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Mid-Term Assessment of Progress on the 2015 Strategic Vision for Antarctic and Southern Ocean Research (2021)

Chapter: Appendix A: Biographical Sketches of Committee Members and Staff

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Suggested Citation:"Appendix A: Biographical Sketches of Committee Members and Staff." National Academies of Sciences, Engineering, and Medicine. 2021. Mid-Term Assessment of Progress on the 2015 Strategic Vision for Antarctic and Southern Ocean Research. Washington, DC: The National Academies Press. doi: 10.17226/26338.
×

Appendix A
Biographical Sketches of Committee Members and Staff

Oscar M. E. Schofield (Chair) is a distinguished professor and the chair of the Department of Marine and Coastal Sciences at Rutgers, the State University of New Jersey. He is interested in how plankton dynamics structure marine food webs and the feedback on the ocean’s biogeochemistry. His research focus has combined genetics and biochemistry with the development of new ocean observing technologies (satellites, radars, and autonomous underwater vehicles). He is the co-director and the co-founder of the Coastal Ocean Observation Laboratory, which has been awarded and has managed more than $70 million in competitive awards from the National Oceanic and Atmospheric Administration, the Office of Naval Research, the U.S. Department of Homeland Security (DHS), the National Aeronautics and Space Administration, and the National Science Foundation. Dr. Schofield’s research efforts have focused on polar and temperate waters with extensive efforts in the Southern Ocean, with ongoing research along the West Antarctic Peninsula and the Ross and Amundsen seas. He has received the G. E. Hutchinson Award for ecology as well as awards of distinction from the Naval Research Laboratory and DHS. He completed his B.A. and Ph.D. in biology at the University of California, Santa Barbara. He was a member of the National Academies’ 2015 study committee.

Amy Barger is the Vilas Distinguished Achievement Professor in the Department of Astronomy at the University of Wisconsin–Madison. Her research interests include observational cosmology; distant galaxies and supermassive black holes; observations at x-ray, optical, near-infrared, submillimeter, and radio wavelengths; star formation; and accretion histories of the universe. She helped show that the activity of black holes in nearby galaxies was greater and more recent than expected. She also worked with others on discoveries concerning stellar activity in distant galaxies. Dr. Barger is a Guggenheim Fellow and an American Physical Society Fellow and is a member of the International Astronomical Union. She earned a B.A. in astronomy-physics from the University of Wisconsin–Madison and a Ph.D. in astronomy from King’s College, University of Cambridge.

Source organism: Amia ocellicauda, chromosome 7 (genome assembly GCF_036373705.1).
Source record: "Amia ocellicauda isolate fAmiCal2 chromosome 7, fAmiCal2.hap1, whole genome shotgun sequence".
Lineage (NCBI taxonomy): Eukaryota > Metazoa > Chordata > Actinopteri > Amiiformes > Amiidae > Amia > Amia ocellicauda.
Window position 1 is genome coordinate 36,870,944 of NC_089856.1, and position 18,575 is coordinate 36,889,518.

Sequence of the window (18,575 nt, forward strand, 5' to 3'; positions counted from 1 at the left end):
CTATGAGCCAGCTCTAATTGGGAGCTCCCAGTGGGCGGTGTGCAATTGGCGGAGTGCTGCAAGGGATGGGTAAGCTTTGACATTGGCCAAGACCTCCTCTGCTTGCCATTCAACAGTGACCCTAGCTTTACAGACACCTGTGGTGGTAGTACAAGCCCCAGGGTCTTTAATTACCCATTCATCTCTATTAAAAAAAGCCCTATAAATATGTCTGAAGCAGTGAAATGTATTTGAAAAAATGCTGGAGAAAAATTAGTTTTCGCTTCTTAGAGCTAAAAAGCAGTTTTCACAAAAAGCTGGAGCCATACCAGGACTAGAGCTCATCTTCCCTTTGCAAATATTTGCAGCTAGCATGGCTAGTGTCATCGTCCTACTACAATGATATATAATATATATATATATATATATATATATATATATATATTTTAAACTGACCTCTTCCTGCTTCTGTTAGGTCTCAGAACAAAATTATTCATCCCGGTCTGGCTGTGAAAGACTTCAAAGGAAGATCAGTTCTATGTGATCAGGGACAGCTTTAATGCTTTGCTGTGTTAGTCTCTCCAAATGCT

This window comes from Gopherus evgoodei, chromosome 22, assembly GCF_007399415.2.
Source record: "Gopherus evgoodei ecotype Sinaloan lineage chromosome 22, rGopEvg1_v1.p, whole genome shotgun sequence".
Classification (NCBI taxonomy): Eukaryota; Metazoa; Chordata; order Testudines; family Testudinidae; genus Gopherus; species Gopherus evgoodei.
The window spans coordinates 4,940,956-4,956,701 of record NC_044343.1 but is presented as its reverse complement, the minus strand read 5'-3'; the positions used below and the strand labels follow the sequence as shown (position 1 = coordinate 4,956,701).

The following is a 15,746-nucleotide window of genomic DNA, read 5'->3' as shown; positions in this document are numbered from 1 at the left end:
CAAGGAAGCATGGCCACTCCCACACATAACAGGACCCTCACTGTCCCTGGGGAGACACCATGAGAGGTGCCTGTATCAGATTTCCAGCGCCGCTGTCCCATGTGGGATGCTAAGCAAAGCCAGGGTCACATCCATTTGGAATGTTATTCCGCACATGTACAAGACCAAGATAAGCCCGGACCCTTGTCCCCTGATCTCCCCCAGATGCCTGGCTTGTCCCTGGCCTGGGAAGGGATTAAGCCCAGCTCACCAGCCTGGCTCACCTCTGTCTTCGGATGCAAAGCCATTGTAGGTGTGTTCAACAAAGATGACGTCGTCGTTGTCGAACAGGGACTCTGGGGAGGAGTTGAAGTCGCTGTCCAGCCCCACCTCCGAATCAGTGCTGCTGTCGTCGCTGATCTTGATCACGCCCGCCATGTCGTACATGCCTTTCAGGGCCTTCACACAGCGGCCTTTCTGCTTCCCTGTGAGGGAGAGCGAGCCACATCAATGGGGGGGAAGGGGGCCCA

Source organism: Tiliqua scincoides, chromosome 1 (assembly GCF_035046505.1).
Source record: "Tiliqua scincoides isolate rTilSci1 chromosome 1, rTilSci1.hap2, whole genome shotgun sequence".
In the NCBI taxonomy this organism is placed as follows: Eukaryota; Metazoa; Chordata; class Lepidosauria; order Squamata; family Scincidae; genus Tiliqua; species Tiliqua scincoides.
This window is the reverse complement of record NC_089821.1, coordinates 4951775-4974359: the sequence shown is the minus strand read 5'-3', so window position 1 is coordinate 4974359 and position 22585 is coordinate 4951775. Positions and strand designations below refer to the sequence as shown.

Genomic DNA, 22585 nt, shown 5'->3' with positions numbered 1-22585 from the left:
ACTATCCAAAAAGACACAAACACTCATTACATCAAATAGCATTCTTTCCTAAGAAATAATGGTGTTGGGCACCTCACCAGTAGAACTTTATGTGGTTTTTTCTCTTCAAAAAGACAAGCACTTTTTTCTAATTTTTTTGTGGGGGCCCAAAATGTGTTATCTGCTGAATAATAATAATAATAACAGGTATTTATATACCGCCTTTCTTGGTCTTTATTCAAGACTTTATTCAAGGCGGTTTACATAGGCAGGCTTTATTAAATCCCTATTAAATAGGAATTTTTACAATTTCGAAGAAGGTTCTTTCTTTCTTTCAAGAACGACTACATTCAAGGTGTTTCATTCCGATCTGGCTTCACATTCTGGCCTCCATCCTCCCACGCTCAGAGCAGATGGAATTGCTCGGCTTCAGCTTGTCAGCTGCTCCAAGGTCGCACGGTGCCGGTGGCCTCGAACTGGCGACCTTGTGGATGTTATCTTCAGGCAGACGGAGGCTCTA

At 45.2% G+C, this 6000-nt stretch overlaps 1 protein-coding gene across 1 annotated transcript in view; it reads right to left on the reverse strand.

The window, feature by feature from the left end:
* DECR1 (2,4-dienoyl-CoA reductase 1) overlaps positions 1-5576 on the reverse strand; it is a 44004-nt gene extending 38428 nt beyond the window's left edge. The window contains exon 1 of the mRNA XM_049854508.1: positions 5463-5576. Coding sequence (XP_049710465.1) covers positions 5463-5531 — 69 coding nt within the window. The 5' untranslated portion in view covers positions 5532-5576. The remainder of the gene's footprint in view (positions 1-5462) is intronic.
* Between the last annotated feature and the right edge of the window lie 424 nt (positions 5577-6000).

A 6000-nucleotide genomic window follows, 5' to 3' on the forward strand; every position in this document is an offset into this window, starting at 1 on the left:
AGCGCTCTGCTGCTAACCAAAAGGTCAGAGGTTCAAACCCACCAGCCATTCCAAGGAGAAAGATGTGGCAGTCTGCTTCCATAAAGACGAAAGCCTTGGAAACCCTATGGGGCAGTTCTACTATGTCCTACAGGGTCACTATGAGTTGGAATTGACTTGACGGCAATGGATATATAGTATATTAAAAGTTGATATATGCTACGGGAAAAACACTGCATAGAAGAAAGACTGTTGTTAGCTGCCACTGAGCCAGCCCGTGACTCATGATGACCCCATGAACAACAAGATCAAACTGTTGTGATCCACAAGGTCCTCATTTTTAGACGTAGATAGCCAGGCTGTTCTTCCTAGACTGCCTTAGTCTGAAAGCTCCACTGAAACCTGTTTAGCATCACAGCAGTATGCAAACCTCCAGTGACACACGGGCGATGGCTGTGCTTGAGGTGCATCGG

Kelly Brunt is an associate research scientist with the Earth System Science Interdisciplinary Center at the University of Maryland and the Cryospheric Sciences Laboratory at the National Aeronautics and Space Administration (NASA) Goddard Space Flight Center. She is part of the NASA Ice, Cloud, and Land Elevation Satellite 2 mission, which uses laser altimeter to determine changes in our polar regions with centimeter-level accuracy. Her role with the mission is with the validation of the

Suggested Citation:"Appendix A: Biographical Sketches of Committee Members and Staff." National Academies of Sciences, Engineering, and Medicine. 2021. Mid-Term Assessment of Progress on the 2015 Strategic Vision for Antarctic and Southern Ocean Research. Washington, DC: The National Academies Press. doi: 10.17226/26338.
×

elevation-data accuracy. Her broader interests include the remote sensing and modeling of ice sheet margins. She resigned from the committee in June 2021 in anticipation of her appointment as a program director (rotator) in Arctic Systems Science at NSF. She obtained a B.S. in geology from Syracuse University and an M.S. in geology from the University of Montana. She received her Ph.D. in geophysics from the University of Chicago in 2008. As a postdoctoral scholar at the Scripps Institution of Oceanography, she used ICESat laser altimetry data to examine the structure of the grounded margins of ice sheets.